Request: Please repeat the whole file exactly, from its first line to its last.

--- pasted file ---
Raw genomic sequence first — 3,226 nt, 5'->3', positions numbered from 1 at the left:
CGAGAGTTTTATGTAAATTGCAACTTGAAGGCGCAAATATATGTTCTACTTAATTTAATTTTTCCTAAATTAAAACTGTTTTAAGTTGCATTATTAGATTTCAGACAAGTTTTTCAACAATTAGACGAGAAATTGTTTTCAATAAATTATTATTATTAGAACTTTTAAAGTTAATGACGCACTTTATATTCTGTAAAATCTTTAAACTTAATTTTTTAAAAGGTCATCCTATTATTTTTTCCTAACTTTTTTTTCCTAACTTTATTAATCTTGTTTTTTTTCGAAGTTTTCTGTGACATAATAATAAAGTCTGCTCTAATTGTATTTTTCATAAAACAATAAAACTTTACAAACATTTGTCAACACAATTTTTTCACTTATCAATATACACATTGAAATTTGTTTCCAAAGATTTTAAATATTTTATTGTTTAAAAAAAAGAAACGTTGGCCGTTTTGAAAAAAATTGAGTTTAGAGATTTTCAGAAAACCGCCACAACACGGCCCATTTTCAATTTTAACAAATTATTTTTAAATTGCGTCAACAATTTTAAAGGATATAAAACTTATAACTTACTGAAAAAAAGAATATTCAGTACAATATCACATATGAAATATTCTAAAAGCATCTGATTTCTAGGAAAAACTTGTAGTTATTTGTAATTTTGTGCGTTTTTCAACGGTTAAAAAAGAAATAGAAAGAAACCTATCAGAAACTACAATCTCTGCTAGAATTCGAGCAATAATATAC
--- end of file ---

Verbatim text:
Raw genomic sequence first — 3,226 nt, 5'->3', positions numbered from 1 at the left:
CGAGAGTTTTATGTAAATTGCAACTTGAAGGCGCAAATATATGTTCTACTTAATTTAATTTTTCCTAAATTAAAACTGTTTTAAGTTGCATTATTAGATTTCAGACAAGTTTTTCAACAATTAGACGAGAAATTGTTTTCAATAAATTATTATTATTAGAACTTTTAAAGTTAATGACGCACTTTATATTCTGTAAAATCTTTAAACTTAATTTTTTAAAAGGTCATCCTATTATTTTTTCCTAACTTTTTTTTCCTAACTTTATTAATCTTGTTTTTTTTCGAAGTTTTCTGTGACATAATAATAAAGTCTGCTCTAATTGTATTTTTCATAAAACAATAAAACTTTACAAACATTTGTCAACACAATTTTTTCACTTATCAATATACACATTGAAATTTGTTTCCAAAGATTTTAAATATTTTATTGTTTAAAAAAAAGAAACGTTGGCCGTTTTGAAAAAAATTGAGTTTAGAGATTTTCAGAAAACCGCCACAACACGGCCCATTTTCAATTTTAACAAATTATTTTTAAATTGCGTCAACAATTTTAAAGGATATAAAACTTATAACTTACTGAAAAAAAGAATATTCAGTACAATATCACATATGAAATATTCTAAAAGCATCTGATTTCTAGGAAAAACTTGTAGTTATTTGTAATTTTGTGCGTTTTTCAACGGTTAAAAAAGAAATAGAAAGAAACCTATCAGAAACTACAATCTCTGCTAGAATTCGAGCAATAATATAC